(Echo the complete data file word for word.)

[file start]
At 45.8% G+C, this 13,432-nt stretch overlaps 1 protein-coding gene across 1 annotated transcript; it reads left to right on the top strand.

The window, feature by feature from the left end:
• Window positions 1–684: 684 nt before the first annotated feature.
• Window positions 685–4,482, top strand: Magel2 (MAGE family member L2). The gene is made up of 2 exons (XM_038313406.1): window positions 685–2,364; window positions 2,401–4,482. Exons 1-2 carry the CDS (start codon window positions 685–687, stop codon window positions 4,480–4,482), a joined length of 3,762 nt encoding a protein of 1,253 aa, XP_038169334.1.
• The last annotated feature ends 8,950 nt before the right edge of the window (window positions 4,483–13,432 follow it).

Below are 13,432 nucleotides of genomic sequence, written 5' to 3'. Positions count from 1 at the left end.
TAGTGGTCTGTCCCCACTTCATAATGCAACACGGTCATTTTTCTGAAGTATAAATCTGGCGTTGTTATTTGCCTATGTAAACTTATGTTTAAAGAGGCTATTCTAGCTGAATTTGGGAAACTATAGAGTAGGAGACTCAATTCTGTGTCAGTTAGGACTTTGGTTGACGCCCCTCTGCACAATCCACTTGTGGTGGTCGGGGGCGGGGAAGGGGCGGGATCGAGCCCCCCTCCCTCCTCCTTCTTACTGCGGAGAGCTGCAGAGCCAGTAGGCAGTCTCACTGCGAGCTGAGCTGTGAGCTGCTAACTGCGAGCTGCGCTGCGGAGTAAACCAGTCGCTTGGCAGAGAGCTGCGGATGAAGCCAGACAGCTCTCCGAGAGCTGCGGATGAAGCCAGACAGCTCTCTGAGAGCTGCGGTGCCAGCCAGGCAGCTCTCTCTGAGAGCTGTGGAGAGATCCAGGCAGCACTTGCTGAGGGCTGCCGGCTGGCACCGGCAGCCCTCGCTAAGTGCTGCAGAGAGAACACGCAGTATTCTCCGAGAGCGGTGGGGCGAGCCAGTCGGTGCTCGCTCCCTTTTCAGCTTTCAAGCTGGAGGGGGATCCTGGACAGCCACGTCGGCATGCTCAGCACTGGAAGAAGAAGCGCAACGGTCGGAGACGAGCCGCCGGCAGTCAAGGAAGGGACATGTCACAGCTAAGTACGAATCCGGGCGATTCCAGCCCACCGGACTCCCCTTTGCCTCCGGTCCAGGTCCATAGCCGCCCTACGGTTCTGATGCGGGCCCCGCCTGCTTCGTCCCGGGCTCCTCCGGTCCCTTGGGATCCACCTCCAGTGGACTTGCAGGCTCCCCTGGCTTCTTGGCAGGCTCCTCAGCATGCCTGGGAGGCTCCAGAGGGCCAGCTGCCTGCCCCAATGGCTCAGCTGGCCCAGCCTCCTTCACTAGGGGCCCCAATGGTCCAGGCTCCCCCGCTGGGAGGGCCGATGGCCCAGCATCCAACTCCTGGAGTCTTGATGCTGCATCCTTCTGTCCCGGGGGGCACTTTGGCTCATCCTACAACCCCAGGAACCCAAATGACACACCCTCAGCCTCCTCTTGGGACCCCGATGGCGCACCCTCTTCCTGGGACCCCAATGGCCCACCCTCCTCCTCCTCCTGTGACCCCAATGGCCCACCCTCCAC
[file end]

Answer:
At 45.8% G+C, this 13,432-nt stretch overlaps 1 protein-coding gene across 1 annotated transcript; it reads left to right on the top strand.

The window, feature by feature from the left end:
• Window positions 1–684: 684 nt before the first annotated feature.
• Window positions 685–4,482, top strand: Magel2 (MAGE family member L2). The gene is made up of 2 exons (XM_038313406.1): window positions 685–2,364; window positions 2,401–4,482. Exons 1-2 carry the CDS (start codon window positions 685–687, stop codon window positions 4,480–4,482), a joined length of 3,762 nt encoding a protein of 1,253 aa, XP_038169334.1.
• The last annotated feature ends 8,950 nt before the right edge of the window (window positions 4,483–13,432 follow it).

Below are 13,432 nucleotides of genomic sequence, written 5' to 3'. Positions count from 1 at the left end.
TAGTGGTCTGTCCCCACTTCATAATGCAACACGGTCATTTTTCTGAAGTATAAATCTGGCGTTGTTATTTGCCTATGTAAACTTATGTTTAAAGAGGCTATTCTAGCTGAATTTGGGAAACTATAGAGTAGGAGACTCAATTCTGTGTCAGTTAGGACTTTGGTTGACGCCCCTCTGCACAATCCACTTGTGGTGGTCGGGGGCGGGGAAGGGGCGGGATCGAGCCCCCCTCCCTCCTCCTTCTTACTGCGGAGAGCTGCAGAGCCAGTAGGCAGTCTCACTGCGAGCTGAGCTGTGAGCTGCTAACTGCGAGCTGCGCTGCGGAGTAAACCAGTCGCTTGGCAGAGAGCTGCGGATGAAGCCAGACAGCTCTCCGAGAGCTGCGGATGAAGCCAGACAGCTCTCTGAGAGCTGCGGTGCCAGCCAGGCAGCTCTCTCTGAGAGCTGTGGAGAGATCCAGGCAGCACTTGCTGAGGGCTGCCGGCTGGCACCGGCAGCCCTCGCTAAGTGCTGCAGAGAGAACACGCAGTATTCTCCGAGAGCGGTGGGGCGAGCCAGTCGGTGCTCGCTCCCTTTTCAGCTTTCAAGCTGGAGGGGGATCCTGGACAGCCACGTCGGCATGCTCAGCACTGGAAGAAGAAGCGCAACGGTCGGAGACGAGCCGCCGGCAGTCAAGGAAGGGACATGTCACAGCTAAGTACGAATCCGGGCGATTCCAGCCCACCGGACTCCCCTTTGCCTCCGGTCCAGGTCCATAGCCGCCCTACGGTTCTGATGCGGGCCCCGCCTGCTTCGTCCCGGGCTCCTCCGGTCCCTTGGGATCCACCTCCAGTGGACTTGCAGGCTCCCCTGGCTTCTTGGCAGGCTCCTCAGCATGCCTGGGAGGCTCCAGAGGGCCAGCTGCCTGCCCCAATGGCTCAGCTGGCCCAGCCTCCTTCACTAGGGGCCCCAATGGTCCAGGCTCCCCCGCTGGGAGGGCCGATGGCCCAGCATCCAACTCCTGGAGTCTTGATGCTGCATCCTTCTGTCCCGGGGGGCACTTTGGCTCATCCTACAACCCCAGGAACCCAAATGACACACCCTCAGCCTCCTCTTGGGACCCCGATGGCGCACCCTCTTCCTGGGACCCCAATGGCCCACCCTCCTCCTCCTCCTGTGACCCCAATGGCCCACCCTCCAC